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What are HIV and AIDS?

Over the last fifteen years a new disease spread by a family of viruses, HIV has spread globally. HIV stands for Human lmmuno-deficiency Virus.

HIV has been given this name because its long-term effect is to attack the immune system of the body, making it weak and deficient. We live virtually in a sea of microorganisms and at every moment an enormous number of them are entering our body. It is the immune system that normally fights off these microorganisms and keeps us healthy. Any compromise with the working of the immune system has profound effect on our body.

After about 5 to 10 years of contracting the HIV infection, the virus has weakened the immune system of the patients so much that they develop a number of different illnesses such as tuberculosis, pneumonia, persistent diarrhea, fever and skin infections. This condition is called AIDS Acquired Immune Deficiency Syndrome.

Why do you need to know about it?

At the moment it is estimated that 13 million people in the world may have HIV. Every day there are thousands of new cases of HIV infections in the world and these occur in every country. People who have HIV may have no symptoms for many years, and infected people may not even be aware that they have the virus. They look and feel well, but can infect other people during this time.

The most difficult aspect of HIV/AIDS is that though there are medicines, which can help them, cope with these illnesses, there is no vaccine, and no cure for the HIV, so almost all the infected people become more and more ill and eventually die. It is important that we all know and understand about this infection, so we can protect our families and ourselves.

We have responsibility not only towards ourselves but also towards our children who are growing up in a very different world from that of our childhood. They will have many new opportunities, but also may sometimes be faced with new relationships, standards of behavior and new risks. It is up to us to explain the truth of the situation to them in an honest and informed way, so they may have the knowledge to take the necessary steps to protect their health.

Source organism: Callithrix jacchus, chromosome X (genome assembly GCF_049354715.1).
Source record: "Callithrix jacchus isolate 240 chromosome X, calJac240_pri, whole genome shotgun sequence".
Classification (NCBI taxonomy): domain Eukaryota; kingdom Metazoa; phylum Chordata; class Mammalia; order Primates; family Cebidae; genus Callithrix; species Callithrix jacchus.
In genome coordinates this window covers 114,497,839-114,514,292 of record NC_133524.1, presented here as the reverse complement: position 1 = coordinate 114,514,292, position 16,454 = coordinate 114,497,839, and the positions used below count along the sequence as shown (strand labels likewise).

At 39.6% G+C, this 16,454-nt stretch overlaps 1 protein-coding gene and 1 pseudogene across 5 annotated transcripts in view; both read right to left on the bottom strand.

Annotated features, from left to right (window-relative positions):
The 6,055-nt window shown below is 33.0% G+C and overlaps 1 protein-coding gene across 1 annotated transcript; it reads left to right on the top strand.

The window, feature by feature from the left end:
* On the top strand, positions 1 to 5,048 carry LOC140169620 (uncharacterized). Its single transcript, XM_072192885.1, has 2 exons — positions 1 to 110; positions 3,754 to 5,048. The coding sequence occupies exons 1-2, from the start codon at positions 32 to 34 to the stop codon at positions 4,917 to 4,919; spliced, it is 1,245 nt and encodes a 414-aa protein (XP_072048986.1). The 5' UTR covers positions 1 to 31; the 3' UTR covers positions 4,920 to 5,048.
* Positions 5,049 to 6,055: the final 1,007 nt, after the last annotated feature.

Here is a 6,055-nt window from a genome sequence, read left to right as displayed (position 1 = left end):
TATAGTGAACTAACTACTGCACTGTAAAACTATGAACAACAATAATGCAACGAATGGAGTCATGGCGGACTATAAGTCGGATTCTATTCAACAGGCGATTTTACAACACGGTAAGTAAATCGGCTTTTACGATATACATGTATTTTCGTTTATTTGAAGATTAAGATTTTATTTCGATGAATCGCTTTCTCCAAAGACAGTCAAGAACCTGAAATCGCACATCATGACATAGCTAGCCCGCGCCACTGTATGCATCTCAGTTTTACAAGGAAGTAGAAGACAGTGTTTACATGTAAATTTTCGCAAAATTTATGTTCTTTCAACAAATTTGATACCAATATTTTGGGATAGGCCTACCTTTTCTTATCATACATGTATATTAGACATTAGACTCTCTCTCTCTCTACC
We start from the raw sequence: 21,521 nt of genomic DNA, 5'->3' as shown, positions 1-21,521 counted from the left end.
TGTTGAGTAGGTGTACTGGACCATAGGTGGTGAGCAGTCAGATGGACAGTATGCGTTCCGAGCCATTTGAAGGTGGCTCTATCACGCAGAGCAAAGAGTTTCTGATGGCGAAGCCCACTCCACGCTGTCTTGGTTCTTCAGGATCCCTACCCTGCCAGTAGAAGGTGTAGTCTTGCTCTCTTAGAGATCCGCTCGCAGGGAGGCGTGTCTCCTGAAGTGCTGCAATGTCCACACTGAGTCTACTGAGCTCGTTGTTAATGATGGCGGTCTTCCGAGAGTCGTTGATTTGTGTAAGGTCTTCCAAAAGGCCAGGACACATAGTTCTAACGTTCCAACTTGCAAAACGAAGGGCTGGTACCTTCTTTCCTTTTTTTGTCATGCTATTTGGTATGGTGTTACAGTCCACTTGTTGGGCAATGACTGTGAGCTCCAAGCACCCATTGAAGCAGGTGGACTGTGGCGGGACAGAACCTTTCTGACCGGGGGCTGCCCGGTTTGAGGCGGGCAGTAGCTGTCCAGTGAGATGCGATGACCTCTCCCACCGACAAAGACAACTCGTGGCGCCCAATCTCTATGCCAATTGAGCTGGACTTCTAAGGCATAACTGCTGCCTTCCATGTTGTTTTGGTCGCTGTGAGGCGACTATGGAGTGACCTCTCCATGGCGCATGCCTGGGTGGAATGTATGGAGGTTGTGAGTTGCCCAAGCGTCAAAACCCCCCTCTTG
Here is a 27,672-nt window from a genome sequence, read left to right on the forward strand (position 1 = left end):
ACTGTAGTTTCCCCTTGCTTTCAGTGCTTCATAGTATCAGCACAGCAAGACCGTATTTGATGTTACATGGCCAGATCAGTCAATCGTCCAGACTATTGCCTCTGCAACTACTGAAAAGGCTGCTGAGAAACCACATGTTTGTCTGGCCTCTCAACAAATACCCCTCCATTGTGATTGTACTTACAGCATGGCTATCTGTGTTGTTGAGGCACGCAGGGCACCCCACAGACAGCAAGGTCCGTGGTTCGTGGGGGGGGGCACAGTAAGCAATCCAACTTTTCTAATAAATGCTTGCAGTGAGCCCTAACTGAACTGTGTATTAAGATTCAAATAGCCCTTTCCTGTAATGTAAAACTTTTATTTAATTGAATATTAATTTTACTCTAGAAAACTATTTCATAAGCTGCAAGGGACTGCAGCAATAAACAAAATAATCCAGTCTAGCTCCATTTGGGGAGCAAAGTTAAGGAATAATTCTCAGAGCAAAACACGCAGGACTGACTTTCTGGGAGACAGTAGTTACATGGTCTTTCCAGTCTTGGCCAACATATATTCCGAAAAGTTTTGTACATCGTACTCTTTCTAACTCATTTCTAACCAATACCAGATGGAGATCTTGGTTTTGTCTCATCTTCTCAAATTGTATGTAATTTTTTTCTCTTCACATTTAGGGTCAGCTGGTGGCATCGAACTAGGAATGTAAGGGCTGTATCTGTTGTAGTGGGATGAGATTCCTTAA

We have to understand that presently prevention is the only cure of HIV/AIDS and that can come about only if we are adequately informed about it. Following are some frequently asked questions about HIV/AIDS:

How does HIV affect the body? Is it the same as AIDS?

When HIV gets into a persons blood it attaches itself to a special type of white blood cells called as helper T-Lymphocytes. These Helper T-cells are crucial in defending the body against many infections. During all this the persons have no symptoms at all. They look and feel well. They may not know they now have the virus, but could pass it on to someone else through having sex, or by sharing needles or syringes.

Special care has to be taken for the pregnant woman having HIV and the newborn baby of such mothers. The scenario is very pathetic due to the growing morbidity and mortality associated with AIDS.


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